What is a Patient Information Leaflet and why is it useful?
The Patient Information Leaflet (PIL) is the leaflet included in the pack with a medicine. It is written for patients and gives information about taking or using a medicine. It is possible that the leaflet in your medicine pack may differ from this version because it may have been updated since your medicine was packaged.
Below is a text only representation of the Patient Information Leaflet. The original leaflet can be viewed using the link above.
The text only version may be available in large print, Braille or audio CD. For further information call emc accessibility on 0800 198 5000. The product code(s) for this leaflet is: PL 08215/0110 .
Nortriptyline 10 mg & 25 mg Capsules
Package leaflet: Information for the user
Nortriptyline 10 mg Capsules
Nortriptyline 25 mg Capsules
Read all of this leaflet carefully before you start taking this medicine because it contains important information for you.
- Keep this leaflet. You may need to read it again.
- If you have any further questions, ask your doctor or pharmacist.
- This medicine has been prescribed for you only. Do not pass it on to others. It may harm them, even if their signs of illness are the same as yours.
- If you get any side effects, talk to your doctor or pharmacist. This includes any possible side effects not listed in this leaflet. See section 4.
Nortriptyline hydrochloride (referred to as Nortriptyline in the remainder of the leaflet)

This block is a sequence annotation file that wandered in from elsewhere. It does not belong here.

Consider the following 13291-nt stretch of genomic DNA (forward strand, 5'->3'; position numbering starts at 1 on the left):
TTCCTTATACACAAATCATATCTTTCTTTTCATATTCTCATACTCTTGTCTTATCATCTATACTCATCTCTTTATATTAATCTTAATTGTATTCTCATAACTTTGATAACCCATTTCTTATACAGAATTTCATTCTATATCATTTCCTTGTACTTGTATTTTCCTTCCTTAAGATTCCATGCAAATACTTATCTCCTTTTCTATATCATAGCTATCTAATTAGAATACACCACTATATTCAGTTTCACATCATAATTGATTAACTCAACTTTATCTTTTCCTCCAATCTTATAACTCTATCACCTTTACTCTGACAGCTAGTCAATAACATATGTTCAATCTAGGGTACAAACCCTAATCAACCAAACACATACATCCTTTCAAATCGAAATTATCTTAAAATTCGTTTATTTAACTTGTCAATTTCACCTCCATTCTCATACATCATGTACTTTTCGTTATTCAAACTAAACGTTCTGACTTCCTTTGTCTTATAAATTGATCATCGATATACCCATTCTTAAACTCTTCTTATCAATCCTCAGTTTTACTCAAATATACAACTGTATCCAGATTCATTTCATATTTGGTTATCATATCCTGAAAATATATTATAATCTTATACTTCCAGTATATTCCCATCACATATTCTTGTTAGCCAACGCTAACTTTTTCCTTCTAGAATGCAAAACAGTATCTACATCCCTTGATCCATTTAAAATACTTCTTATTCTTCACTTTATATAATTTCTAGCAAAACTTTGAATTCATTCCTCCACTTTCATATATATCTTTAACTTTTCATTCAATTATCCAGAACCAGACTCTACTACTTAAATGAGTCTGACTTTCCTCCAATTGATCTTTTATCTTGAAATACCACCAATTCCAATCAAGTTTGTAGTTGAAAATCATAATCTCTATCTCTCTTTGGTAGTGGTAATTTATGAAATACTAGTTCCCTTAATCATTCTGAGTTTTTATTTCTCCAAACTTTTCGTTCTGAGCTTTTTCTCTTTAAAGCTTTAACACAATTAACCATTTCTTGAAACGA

WHAT IS IN THIS LEAFLET
1. What Nortriptyline is and what it is used for
2. What you need to know before you take Nortriptyline
3. How to take Nortriptyline
4. Possible side effects
5. How to store Nortriptyline
6. Contents of the pack and other information
1. WHAT NORTRIPTYLINE IS AND WHAT IT IS USED FOR
Nortriptyline is a medicine used to treat major depression in adults.
2. WHAT YOU NEED TO KNOW BEFORE YOU TAKE NORTRIPTYLINE
Do not take Nortriptyline if:
- you are allergic (hypersensitive) to Nortriptyline or any of the other ingredients of this medicine (listed in section 6). An allergic reaction may include rash, itching, difficulty breathing or swelling of the face, lips, throat or tongue
- you have had a recent heart attack or heartbeat disorder, heart block or coronary artery disease
- you are taking, or have stopped taking in the last 14 days, a monoamine oxidase inhibitor (e.g. phenelzine, isocarboxazid or tranylcypromine). If you are taking moclobemide you must stop this at least 24 hours before starting Nortriptyline
- you have to stop treatment with Nortriptyline Capsules and wait for 14 days before you start treatment with a monoamine oxidase inhibitor.
Warnings and precautions
Talk to your doctor or pharmacist before taking Nortriptyline if:
- you feel suicidal or aggressive;
- you are agitated, overactive, or suffer from schizophrenia;
- you have heart disease;
- you have a thyroid condition or receive thyroid medication;
- you have a history of epilepsy;
- you have high pressure in the eyes (glaucoma);
- you have an enlarged prostate;
- you are going to have electroconvulsive therapy (electric shock);
- you are diabetic as you might need an adjustment of your antidiabetic medicine;
- you are going to receive an anaesthetic, e.g. for an operation - tell your doctor as it might be necessary to stop the treatment with Nortriptyline before you are given anaesthetics;
- you have had an allergic reaction to another tricyclic antidepressant in the past;
- you have difficulty in passing urine;
- you have bipolar disorder; as some patients may enter into a manic phase
- you have pylorus stenosis (narrowing of the gastric outlet) and paralytic ileus (blocked intestine)
- you have excessive fever (hyperpyrexia);
- you are elderly as you are more likely to suffer from certain side effects, such as dizziness when you stand up due to low blood pressure (see also section 4 Possible side effects).
- you have severe liver disease.
Prolonged QT interval